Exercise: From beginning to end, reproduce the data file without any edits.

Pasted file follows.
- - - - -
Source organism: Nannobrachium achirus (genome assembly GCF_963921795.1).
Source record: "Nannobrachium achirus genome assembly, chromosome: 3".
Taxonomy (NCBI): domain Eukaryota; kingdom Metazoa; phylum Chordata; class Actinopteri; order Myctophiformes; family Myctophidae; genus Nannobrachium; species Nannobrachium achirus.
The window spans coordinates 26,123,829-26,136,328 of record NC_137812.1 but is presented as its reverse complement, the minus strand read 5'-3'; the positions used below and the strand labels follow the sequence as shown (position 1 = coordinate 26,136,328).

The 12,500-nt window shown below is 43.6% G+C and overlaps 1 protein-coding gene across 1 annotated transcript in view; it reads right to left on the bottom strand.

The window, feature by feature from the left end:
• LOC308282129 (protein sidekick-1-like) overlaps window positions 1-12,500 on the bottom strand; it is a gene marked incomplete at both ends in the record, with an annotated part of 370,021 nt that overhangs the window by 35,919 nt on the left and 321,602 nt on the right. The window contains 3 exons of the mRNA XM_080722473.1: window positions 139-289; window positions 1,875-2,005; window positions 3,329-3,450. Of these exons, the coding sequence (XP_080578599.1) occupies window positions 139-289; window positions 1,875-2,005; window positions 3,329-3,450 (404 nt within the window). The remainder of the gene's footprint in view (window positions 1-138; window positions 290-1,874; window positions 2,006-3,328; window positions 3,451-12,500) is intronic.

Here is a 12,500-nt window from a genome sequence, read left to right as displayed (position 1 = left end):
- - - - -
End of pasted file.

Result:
Source organism: Nannobrachium achirus (genome assembly GCF_963921795.1).
Source record: "Nannobrachium achirus genome assembly, chromosome: 3".
Taxonomy (NCBI): domain Eukaryota; kingdom Metazoa; phylum Chordata; class Actinopteri; order Myctophiformes; family Myctophidae; genus Nannobrachium; species Nannobrachium achirus.
The window spans coordinates 26,123,829-26,136,328 of record NC_137812.1 but is presented as its reverse complement, the minus strand read 5'-3'; the positions used below and the strand labels follow the sequence as shown (position 1 = coordinate 26,136,328).

The 12,500-nt window shown below is 43.6% G+C and overlaps 1 protein-coding gene across 1 annotated transcript in view; it reads right to left on the bottom strand.

The window, feature by feature from the left end:
• LOC308282129 (protein sidekick-1-like) overlaps window positions 1-12,500 on the bottom strand; it is a gene marked incomplete at both ends in the record, with an annotated part of 370,021 nt that overhangs the window by 35,919 nt on the left and 321,602 nt on the right. The window contains 3 exons of the mRNA XM_080722473.1: window positions 139-289; window positions 1,875-2,005; window positions 3,329-3,450. Of these exons, the coding sequence (XP_080578599.1) occupies window positions 139-289; window positions 1,875-2,005; window positions 3,329-3,450 (404 nt within the window). The remainder of the gene's footprint in view (window positions 1-138; window positions 290-1,874; window positions 2,006-3,328; window positions 3,451-12,500) is intronic.

Here is a 12,500-nt window from a genome sequence, read left to right as displayed (position 1 = left end):